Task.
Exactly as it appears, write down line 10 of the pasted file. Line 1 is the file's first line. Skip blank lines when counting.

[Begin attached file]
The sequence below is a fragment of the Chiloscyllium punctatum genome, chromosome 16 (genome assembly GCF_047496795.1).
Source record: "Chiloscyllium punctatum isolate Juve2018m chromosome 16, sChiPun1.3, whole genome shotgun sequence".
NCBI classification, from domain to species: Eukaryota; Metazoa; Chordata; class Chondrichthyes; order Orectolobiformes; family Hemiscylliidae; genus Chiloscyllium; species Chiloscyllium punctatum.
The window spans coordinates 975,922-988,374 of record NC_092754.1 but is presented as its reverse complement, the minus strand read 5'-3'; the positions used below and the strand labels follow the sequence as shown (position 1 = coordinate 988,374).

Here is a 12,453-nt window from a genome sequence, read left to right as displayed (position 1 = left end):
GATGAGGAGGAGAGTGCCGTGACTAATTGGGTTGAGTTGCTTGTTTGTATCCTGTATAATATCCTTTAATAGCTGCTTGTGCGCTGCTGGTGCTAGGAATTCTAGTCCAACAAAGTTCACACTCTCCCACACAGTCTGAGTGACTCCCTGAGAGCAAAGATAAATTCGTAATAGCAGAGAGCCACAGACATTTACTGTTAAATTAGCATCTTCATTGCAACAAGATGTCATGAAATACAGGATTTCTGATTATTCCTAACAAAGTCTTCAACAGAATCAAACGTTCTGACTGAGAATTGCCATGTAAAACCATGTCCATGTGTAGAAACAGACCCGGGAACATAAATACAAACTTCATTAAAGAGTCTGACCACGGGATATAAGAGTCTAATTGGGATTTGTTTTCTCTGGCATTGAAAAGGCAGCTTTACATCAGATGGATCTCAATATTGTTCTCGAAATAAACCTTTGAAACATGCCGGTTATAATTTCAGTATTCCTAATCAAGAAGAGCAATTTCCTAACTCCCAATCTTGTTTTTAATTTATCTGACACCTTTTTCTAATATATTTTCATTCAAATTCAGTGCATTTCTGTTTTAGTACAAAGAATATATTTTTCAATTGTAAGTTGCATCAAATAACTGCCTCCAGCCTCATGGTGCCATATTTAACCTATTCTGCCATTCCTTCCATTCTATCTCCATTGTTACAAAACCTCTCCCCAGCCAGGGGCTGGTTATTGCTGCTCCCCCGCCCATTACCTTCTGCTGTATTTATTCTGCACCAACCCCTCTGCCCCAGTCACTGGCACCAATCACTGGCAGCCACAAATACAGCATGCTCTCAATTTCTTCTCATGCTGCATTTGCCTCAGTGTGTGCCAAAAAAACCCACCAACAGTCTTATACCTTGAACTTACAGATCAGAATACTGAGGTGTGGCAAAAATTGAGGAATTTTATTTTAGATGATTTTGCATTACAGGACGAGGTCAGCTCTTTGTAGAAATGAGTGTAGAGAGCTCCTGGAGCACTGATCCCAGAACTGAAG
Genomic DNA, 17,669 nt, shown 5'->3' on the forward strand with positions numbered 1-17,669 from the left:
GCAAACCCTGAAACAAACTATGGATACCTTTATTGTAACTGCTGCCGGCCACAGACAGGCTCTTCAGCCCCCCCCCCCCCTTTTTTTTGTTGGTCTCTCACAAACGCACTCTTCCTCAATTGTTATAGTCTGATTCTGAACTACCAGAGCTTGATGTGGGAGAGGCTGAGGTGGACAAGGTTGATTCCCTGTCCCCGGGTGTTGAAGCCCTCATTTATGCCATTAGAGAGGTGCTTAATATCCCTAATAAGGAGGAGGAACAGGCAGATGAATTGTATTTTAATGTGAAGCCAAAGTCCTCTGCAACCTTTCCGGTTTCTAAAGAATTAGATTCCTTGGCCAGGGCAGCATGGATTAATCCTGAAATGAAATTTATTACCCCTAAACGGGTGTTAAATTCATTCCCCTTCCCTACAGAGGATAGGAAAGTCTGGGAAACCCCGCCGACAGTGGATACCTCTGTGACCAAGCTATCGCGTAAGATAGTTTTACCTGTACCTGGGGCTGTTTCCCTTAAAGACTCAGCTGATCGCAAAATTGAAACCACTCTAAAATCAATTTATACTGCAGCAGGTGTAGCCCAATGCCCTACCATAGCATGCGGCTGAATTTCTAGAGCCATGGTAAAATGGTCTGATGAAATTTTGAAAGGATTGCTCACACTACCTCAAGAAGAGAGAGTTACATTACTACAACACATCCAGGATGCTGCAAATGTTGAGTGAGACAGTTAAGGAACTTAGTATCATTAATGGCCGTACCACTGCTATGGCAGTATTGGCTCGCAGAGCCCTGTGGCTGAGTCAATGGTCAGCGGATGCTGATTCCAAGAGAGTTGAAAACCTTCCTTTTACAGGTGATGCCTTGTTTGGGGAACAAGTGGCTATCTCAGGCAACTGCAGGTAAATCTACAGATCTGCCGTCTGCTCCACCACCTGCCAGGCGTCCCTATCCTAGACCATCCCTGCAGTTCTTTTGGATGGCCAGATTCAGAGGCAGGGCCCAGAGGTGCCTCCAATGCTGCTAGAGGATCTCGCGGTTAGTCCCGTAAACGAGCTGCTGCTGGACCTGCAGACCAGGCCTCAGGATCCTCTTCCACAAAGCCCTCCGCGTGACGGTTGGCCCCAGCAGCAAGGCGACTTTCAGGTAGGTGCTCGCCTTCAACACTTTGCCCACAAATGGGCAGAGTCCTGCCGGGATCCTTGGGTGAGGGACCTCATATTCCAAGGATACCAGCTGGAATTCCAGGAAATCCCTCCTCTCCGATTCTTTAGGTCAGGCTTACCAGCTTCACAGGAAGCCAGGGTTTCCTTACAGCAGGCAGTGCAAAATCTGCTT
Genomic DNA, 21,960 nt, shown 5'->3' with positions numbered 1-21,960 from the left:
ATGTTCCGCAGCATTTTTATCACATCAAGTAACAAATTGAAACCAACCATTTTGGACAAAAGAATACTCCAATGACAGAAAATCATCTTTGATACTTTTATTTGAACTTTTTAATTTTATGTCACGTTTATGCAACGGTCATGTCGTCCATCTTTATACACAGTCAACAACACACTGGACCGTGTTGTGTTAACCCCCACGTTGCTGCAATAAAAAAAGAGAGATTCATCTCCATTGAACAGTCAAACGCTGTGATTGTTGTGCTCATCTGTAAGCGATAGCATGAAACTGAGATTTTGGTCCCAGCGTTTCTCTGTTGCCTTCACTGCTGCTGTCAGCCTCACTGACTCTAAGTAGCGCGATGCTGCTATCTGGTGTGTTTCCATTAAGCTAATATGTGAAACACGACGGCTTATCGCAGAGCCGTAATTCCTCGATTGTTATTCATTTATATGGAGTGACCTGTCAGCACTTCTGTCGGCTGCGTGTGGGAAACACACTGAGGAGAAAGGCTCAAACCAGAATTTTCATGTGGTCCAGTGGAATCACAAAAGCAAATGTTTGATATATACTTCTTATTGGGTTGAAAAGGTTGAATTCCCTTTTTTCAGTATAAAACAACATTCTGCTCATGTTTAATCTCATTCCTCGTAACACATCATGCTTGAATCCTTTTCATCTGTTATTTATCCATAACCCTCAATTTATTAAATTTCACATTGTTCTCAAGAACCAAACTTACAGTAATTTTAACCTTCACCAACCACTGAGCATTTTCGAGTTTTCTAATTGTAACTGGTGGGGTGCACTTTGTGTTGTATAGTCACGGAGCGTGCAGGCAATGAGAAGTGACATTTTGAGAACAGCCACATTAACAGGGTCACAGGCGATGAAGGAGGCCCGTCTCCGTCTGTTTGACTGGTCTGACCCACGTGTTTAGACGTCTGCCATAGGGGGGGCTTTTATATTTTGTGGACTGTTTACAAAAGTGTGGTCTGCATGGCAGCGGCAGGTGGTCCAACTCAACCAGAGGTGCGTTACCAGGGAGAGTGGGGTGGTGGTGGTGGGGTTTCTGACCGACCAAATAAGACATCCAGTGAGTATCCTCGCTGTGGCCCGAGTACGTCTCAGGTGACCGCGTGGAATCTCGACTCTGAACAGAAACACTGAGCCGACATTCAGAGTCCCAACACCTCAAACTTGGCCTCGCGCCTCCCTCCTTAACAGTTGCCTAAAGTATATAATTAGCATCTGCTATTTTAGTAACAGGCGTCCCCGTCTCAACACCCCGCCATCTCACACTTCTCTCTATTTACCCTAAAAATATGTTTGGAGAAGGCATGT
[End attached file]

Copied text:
ATGTTCCGCAGCATTTTTATCACATCAAGTAACAAATTGAAACCAACCATTTTGGACAAAAGAATACTCCAATGACAGAAAATCATCTTTGATACTTTTATTTGAACTTTTTAATTTTATGTCACGTTTATGCAACGGTCATGTCGTCCATCTTTATACACAGTCAACAACACACTGGACCGTGTTGTGTTAACCCCCACGTTGCTGCAATAAAAAAAGAGAGATTCATCTCCATTGAACAGTCAAACGCTGTGATTGTTGTGCTCATCTGTAAGCGATAGCATGAAACTGAGATTTTGGTCCCAGCGTTTCTCTGTTGCCTTCACTGCTGCTGTCAGCCTCACTGACTCTAAGTAGCGCGATGCTGCTATCTGGTGTGTTTCCATTAAGCTAATATGTGAAACACGACGGCTTATCGCAGAGCCGTAATTCCTCGATTGTTATTCATTTATATGGAGTGACCTGTCAGCACTTCTGTCGGCTGCGTGTGGGAAACACACTGAGGAGAAAGGCTCAAACCAGAATTTTCATGTGGTCCAGTGGAATCACAAAAGCAAATGTTTGATATATACTTCTTATTGGGTTGAAAAGGTTGAATTCCCTTTTTTCAGTATAAAACAACATTCTGCTCATGTTTAATCTCATTCCTCGTAACACATCATGCTTGAATCCTTTTCATCTGTTATTTATCCATAACCCTCAATTTATTAAATTTCACATTGTTCTCAAGAACCAAACTTACAGTAATTTTAACCTTCACCAACCACTGAGCATTTTCGAGTTTTCTAATTGTAACTGGTGGGGTGCACTTTGTGTTGTATAGTCACGGAGCGTGCAGGCAATGAGAAGTGACATTTTGAGAACAGCCACATTAACAGGGTCACAGGCGATGAAGGAGGCCCGTCTCCGTCTGTTTGACTGGTCTGACCCACGTGTTTAGACGTCTGCCATAGGGGGGGCTTTTATATTTTGTGGACTGTTTACAAAAGTGTGGTCTGCATGGCAGCGGCAGGTGGTCCAACTCAACCAGAGGTGCGTTACCAGGGAGAGTGGGGTGGTGGTGGTGGGGTTTCTGACCGACCAAATAAGACATCCAGTGAGTATCCTCGCTGTGGCCCGAGTACGTCTCAGGTGACCGCGTGGAATCTCGACTCTGAACAGAAACACTGAGCCGACATTCAGAGTCCCAACACCTCAAACTTGGCCTCGCGCCTCCCTCCTTAACAGTTGCCTAAAGTATATAATTAGCATCTGCTATTTTAGTAACAGGCGTCCCCGTCTCAACACCCCGCCATCTCACACTTCTCTCTATTTACCCTAAAAATATGTTTGGAGAAGGCATGT